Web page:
Coastal News

Florida Living Shoreline Project Wins Prestigious Award

The American Shore and Beach Preservation Association (ASBPA) has named the Florida Trustee Implementation Group funded Cat Point Living Shoreline project one of five recipients for this year’s Best Restored Shores Award. ASBPA is a large, 100-year-old organization dedicated to preserving, protecting, and enhancing coasts by merging science and public policy.

The Cat Point Living Shoreline project, located in the Apalachicola National Estuarine Research Reserve, was approved during the Early Restoration Phase of the Trustees’ massive and ongoing effort to repair the injury to natural resources and their services in the Florida Restoration area caused by the 2010 Deepwater Horizon oil spill. This project, one of the more than 70 projects thus far approved by the Florida Restoration Area Trustees, is based on the concept of using nature-based solutions to protect a disappearing shoreline and transform it into a thriving and functional salt marsh habitat.  

Sixteen breakwater structures make up the 1,300-foot backbone of the project located off the shores of Eastpoint, Florida in Apalachicola Bay. The breakwaters now protect the shoreline against wave action, flooding, and storm surge and provide a protected area for oyster restoration. Behind the breakwaters, 20,634 native marsh grasses were planted to enhance and create salt marsh, which acts as a natural filter to help improve coastal water quality. The marsh also provides habitat for juvenile fish; invertebrates including crabs, shrimp, and oysters; small mammals and reptiles; and wading birds including herons and egrets.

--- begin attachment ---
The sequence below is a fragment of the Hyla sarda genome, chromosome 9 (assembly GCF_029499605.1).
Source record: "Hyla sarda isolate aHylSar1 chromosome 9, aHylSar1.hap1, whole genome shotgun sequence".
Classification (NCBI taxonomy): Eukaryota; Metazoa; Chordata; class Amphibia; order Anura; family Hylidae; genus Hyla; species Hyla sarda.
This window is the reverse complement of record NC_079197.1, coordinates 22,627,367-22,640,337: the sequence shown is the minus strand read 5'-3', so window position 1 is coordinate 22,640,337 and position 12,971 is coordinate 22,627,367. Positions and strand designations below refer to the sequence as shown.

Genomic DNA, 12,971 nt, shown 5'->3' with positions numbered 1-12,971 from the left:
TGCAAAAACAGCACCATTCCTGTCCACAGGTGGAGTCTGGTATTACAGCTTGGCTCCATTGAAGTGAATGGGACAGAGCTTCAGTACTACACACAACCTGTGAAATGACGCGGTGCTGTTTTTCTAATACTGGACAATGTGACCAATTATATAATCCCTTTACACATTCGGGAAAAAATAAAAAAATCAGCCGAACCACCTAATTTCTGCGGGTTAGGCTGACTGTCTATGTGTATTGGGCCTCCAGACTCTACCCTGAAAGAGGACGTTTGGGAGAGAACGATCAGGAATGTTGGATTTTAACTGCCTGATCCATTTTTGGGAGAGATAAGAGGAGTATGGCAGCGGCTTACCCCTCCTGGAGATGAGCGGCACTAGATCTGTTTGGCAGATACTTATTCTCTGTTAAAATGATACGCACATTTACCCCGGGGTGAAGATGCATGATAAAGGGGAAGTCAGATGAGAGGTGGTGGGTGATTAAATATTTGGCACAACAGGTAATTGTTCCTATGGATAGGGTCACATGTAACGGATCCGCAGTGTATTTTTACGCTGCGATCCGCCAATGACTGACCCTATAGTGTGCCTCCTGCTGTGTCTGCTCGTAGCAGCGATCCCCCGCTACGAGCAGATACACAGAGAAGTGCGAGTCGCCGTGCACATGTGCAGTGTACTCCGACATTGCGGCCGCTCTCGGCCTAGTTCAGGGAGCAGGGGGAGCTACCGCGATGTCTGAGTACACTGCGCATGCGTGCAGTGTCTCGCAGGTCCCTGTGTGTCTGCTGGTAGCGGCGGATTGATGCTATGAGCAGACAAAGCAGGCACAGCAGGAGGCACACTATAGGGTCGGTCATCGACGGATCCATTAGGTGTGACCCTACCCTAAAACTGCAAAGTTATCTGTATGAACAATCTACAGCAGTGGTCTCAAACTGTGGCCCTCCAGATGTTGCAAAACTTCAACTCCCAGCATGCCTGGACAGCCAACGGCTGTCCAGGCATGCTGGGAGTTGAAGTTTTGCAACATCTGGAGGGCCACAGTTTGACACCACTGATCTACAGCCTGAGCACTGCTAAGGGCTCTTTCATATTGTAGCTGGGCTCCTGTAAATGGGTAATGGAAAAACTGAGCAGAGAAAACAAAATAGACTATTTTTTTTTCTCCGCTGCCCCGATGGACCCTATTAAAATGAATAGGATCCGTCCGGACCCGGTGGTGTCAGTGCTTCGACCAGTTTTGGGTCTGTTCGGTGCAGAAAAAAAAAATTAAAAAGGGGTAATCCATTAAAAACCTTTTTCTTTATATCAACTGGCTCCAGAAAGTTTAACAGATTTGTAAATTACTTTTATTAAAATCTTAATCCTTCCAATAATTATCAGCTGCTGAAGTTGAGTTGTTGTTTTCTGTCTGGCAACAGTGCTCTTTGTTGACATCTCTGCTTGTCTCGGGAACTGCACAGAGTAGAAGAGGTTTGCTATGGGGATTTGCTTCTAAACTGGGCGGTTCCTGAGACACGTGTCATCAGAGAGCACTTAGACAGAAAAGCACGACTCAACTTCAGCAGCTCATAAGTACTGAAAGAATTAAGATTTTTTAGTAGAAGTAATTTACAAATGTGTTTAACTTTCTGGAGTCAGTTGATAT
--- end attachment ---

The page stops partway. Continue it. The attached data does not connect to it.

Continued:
The Florida Department of Environmental Protection, as the implementing trustee, worked with an extensive group of public and private partners on this restoration project, including the University of Florida/Institute of Food and Agricultural Sciences, Duke Energy, and the Conservation Corps of the Forgotten and Emerald Coasts, who assisted with planting and educational outreach.

Monitoring of projects is an important part of restoration. The Trustees, specifically Florida Department of Environmental Protection’s Central Panhandle Aquatic Preserves (CPAP) staff, have monitored the project since construction and planting were completed and will continue monitoring until 2025.


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